Description: White-crested turacos are very colorful with their light green body plumage; dark blue to purple back, wings and tail; jet black face; red eye ring; bright yellow beak; red flight feathers; long charcoal tail and their white chin, neck and nape. The most prominent feature is their white crest that resembles a Mohawk. A distinctive feature is their semi-zygodactylous toes. Each claw has a pair of toes that face forward and a pair that face backward (eight toes in all), but they have a more flexible toe on the rear of each claw that can move to the side. This flexibility makes for easy grip and tree-climbing.
Size: The average White-crested turaco is approximately 15 inches (38 cm) long and weighs between 6-8.5 ounces (140-230 gr).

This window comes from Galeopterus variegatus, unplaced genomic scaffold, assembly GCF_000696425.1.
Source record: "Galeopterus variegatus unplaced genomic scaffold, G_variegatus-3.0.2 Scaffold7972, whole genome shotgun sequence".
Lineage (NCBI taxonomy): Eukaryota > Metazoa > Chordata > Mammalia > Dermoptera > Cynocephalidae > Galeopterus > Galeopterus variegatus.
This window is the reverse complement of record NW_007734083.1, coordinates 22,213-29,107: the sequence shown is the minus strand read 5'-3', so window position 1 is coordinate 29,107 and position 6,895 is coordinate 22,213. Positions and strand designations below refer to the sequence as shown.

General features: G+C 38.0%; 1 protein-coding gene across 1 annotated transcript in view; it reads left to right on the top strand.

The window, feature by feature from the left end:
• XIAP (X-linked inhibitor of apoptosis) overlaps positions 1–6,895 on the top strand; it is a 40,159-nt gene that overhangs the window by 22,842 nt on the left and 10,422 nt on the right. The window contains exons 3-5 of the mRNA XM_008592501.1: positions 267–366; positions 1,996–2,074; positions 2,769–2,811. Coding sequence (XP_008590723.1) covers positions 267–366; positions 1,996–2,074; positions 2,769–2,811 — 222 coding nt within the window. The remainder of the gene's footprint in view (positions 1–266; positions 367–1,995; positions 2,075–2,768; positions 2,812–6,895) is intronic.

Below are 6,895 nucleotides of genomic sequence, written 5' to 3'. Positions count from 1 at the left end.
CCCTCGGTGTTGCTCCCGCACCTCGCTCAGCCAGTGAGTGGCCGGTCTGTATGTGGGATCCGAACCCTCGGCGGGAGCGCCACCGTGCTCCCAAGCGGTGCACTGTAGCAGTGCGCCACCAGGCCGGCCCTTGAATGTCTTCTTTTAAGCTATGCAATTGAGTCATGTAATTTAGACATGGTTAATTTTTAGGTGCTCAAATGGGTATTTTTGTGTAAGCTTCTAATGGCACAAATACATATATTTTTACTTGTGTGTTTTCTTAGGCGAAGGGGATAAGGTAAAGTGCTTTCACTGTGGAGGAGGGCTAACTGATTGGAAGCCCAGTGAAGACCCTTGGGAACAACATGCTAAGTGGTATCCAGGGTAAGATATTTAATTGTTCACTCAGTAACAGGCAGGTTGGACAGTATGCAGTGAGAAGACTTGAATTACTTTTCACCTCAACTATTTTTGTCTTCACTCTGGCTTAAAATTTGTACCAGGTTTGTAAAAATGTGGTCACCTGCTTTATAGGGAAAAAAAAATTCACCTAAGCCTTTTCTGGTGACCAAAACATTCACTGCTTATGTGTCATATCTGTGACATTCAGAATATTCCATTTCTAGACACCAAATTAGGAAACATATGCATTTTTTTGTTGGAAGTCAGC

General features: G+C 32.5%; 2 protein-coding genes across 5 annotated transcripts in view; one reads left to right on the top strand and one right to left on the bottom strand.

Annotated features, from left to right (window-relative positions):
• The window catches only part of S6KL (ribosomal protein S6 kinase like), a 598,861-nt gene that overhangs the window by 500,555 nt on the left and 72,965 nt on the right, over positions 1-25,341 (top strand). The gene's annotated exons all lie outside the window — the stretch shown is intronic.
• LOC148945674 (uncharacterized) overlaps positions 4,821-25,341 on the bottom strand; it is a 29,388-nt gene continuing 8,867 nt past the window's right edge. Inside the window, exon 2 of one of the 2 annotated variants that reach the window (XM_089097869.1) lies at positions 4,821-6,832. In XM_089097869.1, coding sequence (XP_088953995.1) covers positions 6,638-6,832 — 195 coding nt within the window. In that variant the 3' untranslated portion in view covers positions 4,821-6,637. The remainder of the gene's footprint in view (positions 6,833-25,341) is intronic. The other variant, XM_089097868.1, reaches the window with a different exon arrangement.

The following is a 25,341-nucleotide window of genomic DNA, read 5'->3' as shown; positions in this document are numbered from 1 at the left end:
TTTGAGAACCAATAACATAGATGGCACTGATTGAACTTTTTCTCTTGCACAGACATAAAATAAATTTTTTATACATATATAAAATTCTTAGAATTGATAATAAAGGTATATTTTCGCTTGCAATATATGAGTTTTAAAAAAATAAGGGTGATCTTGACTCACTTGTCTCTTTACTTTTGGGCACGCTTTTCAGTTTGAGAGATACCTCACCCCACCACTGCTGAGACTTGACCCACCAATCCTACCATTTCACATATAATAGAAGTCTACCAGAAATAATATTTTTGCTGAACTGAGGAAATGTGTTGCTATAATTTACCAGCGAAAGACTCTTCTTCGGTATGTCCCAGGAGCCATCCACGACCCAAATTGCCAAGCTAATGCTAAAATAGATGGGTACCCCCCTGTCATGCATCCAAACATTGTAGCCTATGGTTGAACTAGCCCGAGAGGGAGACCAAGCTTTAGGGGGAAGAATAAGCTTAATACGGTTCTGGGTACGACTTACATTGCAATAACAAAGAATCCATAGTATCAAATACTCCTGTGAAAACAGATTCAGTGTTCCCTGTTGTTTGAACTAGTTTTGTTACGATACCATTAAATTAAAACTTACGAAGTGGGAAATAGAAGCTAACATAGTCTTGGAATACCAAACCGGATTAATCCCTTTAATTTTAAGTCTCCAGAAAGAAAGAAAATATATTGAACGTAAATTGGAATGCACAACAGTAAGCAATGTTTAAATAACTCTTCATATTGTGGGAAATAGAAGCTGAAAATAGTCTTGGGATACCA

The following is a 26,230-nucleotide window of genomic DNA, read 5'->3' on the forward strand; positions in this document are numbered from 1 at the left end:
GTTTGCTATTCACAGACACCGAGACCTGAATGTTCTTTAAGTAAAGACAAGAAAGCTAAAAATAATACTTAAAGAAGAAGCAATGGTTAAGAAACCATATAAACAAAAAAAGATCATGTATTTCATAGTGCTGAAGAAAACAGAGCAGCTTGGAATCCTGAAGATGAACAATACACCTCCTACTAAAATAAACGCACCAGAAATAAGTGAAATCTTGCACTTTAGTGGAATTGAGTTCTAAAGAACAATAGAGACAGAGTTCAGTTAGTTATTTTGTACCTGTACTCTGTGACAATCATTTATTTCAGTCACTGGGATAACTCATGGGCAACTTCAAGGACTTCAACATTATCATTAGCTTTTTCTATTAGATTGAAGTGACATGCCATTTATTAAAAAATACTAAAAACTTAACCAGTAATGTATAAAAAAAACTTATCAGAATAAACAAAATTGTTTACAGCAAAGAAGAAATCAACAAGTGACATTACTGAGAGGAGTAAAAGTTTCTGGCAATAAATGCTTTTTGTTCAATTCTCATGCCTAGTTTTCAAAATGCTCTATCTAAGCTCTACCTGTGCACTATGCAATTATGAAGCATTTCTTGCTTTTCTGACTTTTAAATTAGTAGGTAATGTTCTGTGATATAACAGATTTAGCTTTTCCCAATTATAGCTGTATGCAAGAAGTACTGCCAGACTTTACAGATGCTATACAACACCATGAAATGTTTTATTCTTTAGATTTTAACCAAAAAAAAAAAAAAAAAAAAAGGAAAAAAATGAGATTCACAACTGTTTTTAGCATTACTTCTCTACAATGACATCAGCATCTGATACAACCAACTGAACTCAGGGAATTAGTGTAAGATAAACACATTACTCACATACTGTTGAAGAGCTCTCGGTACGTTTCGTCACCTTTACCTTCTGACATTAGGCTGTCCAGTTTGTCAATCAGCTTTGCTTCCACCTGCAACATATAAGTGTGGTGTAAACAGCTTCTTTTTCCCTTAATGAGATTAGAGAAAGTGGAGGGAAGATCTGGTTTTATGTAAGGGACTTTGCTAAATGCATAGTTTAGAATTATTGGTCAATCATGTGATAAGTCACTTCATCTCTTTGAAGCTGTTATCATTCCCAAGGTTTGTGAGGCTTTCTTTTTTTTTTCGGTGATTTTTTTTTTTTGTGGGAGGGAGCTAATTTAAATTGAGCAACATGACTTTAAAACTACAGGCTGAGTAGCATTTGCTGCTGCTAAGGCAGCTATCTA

Behavior: These arboreal birds spend most of their time hopping through the trees of their forest habitat looking for food. Generally, they only come to ground to drink or bathe. They are territorial and will defend their space.
Diet: They feed mainly on fruit, seeds, leaves and flowers. However, they will also eat beetles, caterpillars, moths, slugs, snails and termites.
Communication: They have loud calls in order to communicate with one anther through the dense foliage of their habitat. During breeding season the male’s calls are louder and have a higher pitch, they display their red feathers and chase their mate from tree to tree.
Reproduction: The female lays two to three eggs in a flimsy nest made of sticks and twigs. Both the female and male incubate the eggs and help rear the chicks. The chicks are able to leave the nest when they are about four weeks old.
Habitat/range: White-crested turacos prefer open woodland, gallery and riverine forests. They have a large range throughout sub-Saharan Africa, from southeast Nigeria to west Kenya.
Status: Listed as Least Concern on the IUCN Red List.